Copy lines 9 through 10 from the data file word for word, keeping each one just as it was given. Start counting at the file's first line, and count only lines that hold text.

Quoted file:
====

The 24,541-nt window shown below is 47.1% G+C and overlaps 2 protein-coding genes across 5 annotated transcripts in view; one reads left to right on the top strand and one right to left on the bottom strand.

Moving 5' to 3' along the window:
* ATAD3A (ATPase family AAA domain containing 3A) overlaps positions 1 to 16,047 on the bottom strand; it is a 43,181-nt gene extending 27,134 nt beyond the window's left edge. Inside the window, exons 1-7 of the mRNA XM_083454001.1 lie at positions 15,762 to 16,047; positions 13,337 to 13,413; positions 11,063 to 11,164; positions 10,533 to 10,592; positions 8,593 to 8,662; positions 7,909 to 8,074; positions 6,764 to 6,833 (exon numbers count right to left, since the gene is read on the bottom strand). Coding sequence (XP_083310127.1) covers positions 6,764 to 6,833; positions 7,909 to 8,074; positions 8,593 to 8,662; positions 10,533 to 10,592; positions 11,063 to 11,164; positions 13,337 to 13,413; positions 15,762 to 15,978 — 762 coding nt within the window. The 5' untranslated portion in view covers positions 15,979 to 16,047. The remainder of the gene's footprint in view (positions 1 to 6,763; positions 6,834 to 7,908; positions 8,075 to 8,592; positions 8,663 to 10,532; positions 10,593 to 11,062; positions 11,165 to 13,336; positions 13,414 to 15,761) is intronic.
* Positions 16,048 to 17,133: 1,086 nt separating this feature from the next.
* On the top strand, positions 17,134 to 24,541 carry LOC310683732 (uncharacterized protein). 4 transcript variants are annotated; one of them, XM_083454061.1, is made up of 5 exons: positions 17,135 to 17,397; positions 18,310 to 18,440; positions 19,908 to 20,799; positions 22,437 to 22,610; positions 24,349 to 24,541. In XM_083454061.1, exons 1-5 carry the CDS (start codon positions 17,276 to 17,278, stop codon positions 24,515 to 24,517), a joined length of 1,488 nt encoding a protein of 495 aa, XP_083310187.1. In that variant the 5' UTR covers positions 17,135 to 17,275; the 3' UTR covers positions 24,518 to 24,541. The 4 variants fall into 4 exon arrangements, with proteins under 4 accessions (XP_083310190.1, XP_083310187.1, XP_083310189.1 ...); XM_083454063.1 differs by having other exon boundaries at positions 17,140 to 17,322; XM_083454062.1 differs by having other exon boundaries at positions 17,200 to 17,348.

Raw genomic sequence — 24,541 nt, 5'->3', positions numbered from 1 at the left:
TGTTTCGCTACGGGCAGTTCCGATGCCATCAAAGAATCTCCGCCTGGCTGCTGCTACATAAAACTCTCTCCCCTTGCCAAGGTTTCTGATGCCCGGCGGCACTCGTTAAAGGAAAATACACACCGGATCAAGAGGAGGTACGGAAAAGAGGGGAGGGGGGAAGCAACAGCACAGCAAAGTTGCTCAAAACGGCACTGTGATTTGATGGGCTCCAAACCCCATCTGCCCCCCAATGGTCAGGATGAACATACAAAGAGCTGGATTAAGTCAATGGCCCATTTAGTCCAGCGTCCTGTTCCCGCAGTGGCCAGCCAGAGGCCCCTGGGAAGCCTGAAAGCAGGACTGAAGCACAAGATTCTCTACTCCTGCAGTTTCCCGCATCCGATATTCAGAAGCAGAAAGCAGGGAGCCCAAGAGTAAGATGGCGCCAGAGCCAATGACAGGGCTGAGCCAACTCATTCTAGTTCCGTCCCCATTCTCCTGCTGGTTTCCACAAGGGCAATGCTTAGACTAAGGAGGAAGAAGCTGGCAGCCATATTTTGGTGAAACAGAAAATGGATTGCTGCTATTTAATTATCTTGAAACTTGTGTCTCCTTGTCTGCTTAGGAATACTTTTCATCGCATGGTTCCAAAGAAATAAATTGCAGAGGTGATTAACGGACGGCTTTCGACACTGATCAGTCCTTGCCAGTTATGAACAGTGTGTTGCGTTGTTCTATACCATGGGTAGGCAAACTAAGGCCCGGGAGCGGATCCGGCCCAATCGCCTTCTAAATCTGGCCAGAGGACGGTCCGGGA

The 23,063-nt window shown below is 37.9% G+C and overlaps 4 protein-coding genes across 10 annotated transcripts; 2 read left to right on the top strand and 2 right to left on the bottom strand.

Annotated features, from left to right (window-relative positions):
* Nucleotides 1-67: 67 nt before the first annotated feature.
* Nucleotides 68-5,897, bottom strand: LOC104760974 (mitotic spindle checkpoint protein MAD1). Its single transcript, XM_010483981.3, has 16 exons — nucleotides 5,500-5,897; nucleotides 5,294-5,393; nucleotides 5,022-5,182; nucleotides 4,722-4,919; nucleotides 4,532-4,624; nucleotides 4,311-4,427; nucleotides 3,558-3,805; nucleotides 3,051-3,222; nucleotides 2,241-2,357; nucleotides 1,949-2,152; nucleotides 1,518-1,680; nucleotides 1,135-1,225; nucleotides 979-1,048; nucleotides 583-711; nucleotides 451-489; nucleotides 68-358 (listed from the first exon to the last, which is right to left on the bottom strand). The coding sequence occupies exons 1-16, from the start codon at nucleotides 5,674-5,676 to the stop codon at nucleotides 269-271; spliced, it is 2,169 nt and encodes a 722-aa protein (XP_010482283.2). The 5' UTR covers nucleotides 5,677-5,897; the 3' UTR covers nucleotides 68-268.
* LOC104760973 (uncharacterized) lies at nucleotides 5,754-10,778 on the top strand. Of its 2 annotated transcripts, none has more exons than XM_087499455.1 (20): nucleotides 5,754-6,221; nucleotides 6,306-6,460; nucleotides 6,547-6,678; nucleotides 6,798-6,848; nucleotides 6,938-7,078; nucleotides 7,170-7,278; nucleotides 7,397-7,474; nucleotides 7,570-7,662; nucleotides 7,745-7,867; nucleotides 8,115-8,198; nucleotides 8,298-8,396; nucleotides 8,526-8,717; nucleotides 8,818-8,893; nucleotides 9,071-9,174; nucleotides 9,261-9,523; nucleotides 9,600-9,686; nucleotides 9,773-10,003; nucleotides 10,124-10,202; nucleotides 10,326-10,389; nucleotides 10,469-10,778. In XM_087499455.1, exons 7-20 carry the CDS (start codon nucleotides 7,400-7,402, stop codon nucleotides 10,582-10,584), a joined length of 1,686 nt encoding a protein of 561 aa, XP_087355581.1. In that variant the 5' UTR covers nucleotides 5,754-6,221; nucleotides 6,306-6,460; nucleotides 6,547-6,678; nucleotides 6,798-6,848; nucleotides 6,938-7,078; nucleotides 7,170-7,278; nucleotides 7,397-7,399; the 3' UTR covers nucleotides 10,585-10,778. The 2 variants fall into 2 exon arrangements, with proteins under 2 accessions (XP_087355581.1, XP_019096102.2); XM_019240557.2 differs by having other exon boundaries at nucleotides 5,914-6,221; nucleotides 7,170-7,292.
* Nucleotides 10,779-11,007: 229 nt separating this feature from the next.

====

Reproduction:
Annotated features, from left to right (window-relative positions):
* Nucleotides 1-67: 67 nt before the first annotated feature.